To help answer your road trip questions, I spoke to two public health experts: Sandra Albrecht, an assistant professor of epidemiology at Columbia’s Mailman School of Public Health, and Sarah Fortune, the chair of the Department of Immunology and Infectious Diseases at Harvard’s T.H. Chan School of Public Health. Dr. Fortune just finished a round-trip drive from Boston to New Orleans.
The first tip both of these experts offered? Accepting the fact that there is some risk in everything right now.
“When Chris Voss showed up at his hotel in Los Angeles recently before the official check-in time, the clerk informed him there would be an early check-in fee. Minutes later, he left the reception desk with the fee waived and a key to an upgraded room.
A former lead international kidnapping negotiator for the F.B.I., Mr. Voss is an expert in negotiation, and not just at hotels. He successfully negotiated the surrender of hostages during the 1993 Chase Manhattan bank robbery in Brooklyn. He has taught business negotiation at Harvard University and written about the art of persuasion in his book, “Never Split the Difference.” His new online MasterClass details the use of body language, speech patterns, empathy and bargaining — tactics he believes can be applied, from requesting a pay raise to landing travel perks and avoiding travel penalties.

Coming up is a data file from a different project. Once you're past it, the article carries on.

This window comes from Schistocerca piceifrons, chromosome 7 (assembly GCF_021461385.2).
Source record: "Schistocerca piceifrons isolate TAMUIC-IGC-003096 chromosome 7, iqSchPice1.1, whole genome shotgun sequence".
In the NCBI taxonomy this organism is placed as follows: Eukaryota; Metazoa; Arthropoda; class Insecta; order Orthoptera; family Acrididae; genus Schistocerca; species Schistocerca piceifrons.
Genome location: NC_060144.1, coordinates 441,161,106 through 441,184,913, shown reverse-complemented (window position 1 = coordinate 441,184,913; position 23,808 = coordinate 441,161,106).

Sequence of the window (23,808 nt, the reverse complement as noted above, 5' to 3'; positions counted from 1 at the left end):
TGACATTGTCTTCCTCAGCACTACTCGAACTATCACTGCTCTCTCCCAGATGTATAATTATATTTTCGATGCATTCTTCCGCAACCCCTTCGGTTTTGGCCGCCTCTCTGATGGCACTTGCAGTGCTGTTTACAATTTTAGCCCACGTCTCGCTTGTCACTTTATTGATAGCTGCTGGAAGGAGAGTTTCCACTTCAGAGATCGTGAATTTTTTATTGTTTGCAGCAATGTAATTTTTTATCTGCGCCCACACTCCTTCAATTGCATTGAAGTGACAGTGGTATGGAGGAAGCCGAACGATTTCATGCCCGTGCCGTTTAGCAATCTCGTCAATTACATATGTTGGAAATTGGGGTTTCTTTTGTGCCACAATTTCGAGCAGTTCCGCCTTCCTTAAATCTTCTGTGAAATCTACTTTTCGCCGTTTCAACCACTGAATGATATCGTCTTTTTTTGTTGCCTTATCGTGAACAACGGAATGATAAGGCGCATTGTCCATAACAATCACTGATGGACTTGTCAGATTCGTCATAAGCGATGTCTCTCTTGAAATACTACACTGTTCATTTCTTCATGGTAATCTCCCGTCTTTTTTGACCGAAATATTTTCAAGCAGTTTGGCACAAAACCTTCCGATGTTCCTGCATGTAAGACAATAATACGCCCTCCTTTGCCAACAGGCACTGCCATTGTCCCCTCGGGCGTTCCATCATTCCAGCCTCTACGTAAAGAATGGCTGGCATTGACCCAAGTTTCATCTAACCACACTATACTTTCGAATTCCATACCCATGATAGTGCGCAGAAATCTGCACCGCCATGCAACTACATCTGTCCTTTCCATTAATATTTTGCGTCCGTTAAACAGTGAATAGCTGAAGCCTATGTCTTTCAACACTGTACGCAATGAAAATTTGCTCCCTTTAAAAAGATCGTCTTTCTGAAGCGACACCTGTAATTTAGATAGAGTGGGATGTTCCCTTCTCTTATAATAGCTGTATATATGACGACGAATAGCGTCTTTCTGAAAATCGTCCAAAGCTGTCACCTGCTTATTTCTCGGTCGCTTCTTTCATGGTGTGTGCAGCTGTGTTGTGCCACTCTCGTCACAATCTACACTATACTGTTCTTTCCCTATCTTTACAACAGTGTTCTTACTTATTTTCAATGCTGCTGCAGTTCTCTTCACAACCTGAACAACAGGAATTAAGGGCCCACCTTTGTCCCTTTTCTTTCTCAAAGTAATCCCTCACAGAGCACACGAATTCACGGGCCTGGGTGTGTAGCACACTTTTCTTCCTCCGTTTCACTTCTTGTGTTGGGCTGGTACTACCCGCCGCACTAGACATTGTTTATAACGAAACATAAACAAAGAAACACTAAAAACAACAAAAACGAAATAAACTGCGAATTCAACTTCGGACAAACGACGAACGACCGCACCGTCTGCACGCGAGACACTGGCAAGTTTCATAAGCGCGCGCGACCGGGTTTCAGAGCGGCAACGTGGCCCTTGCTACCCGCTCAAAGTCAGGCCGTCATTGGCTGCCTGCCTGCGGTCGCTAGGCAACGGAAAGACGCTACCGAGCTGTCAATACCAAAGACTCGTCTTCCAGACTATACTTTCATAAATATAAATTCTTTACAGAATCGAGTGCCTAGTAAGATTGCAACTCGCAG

The following interview, on Mr. Voss’s approach to managing travel hurdles, has been edited and condensed for clarity.
Are there basics to negotiation, like controlling your voice?
It’s great there are so many demanding travelers who raise their voices. It makes it easier for the rest of us. Start out friendly and playful. The idea is to convey “I like you and want you to enjoy this interaction.” It will come out in your voice and impact them positively before you finish your first sentence. The adage is: Never be mean to someone who can hurt you by doing nothing. If you’re good, they’ll be delighted to do for you whatever they can. A playful, enjoyable attitude gives you latitude.”
1. The bigger your suitcase, the more you will put into it: The simplest way to avoid bringing too many things is to buy a hard-sided suitcase, no more than 22 inches tall (so it can work as a carry-on) with a structured shell so you can’t squeeze in any extras.
2. Do the clothing countdown: If you need a mantra to help streamline your wardrobe, use the 5, 4, 3, 2, 1 rule for a weeklong trip: Limit yourself to no more than five sets of socks and underwear, four tops, three bottoms, two pairs of shoes and one hat. The list should be adjusted to suit your needs. Throw in a swimsuit and exercise gear or a suit jacket and dress if you’ll need them.